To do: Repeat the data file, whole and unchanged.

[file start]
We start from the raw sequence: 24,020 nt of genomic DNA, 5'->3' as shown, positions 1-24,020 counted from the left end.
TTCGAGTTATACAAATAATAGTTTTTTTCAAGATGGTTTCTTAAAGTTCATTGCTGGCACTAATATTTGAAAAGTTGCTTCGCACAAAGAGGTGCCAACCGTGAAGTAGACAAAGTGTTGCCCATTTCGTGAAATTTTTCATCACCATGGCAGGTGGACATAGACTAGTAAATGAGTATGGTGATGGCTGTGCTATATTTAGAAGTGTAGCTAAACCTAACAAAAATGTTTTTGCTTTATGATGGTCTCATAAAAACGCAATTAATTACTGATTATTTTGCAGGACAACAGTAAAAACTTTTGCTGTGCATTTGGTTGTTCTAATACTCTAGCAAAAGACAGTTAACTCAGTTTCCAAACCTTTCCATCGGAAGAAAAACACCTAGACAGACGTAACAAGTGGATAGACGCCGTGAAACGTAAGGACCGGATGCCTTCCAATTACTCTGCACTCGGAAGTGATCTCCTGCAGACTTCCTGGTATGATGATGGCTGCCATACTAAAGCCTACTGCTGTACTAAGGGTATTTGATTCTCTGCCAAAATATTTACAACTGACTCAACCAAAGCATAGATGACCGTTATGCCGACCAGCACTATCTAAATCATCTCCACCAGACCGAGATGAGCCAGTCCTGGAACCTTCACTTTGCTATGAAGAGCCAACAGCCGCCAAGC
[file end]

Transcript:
We start from the raw sequence: 24,020 nt of genomic DNA, 5'->3' as shown, positions 1-24,020 counted from the left end.
TTCGAGTTATACAAATAATAGTTTTTTTCAAGATGGTTTCTTAAAGTTCATTGCTGGCACTAATATTTGAAAAGTTGCTTCGCACAAAGAGGTGCCAACCGTGAAGTAGACAAAGTGTTGCCCATTTCGTGAAATTTTTCATCACCATGGCAGGTGGACATAGACTAGTAAATGAGTATGGTGATGGCTGTGCTATATTTAGAAGTGTAGCTAAACCTAACAAAAATGTTTTTGCTTTATGATGGTCTCATAAAAACGCAATTAATTACTGATTATTTTGCAGGACAACAGTAAAAACTTTTGCTGTGCATTTGGTTGTTCTAATACTCTAGCAAAAGACAGTTAACTCAGTTTCCAAACCTTTCCATCGGAAGAAAAACACCTAGACAGACGTAACAAGTGGATAGACGCCGTGAAACGTAAGGACCGGATGCCTTCCAATTACTCTGCACTCGGAAGTGATCTCCTGCAGACTTCCTGGTATGATGATGGCTGCCATACTAAAGCCTACTGCTGTACTAAGGGTATTTGATTCTCTGCCAAAATATTTACAACTGACTCAACCAAAGCATAGATGACCGTTATGCCGACCAGCACTATCTAAATCATCTCCACCAGACCGAGATGAGCCAGTCCTGGAACCTTCACTTTGCTATGAAGAGCCAACAGCCGCCAAGC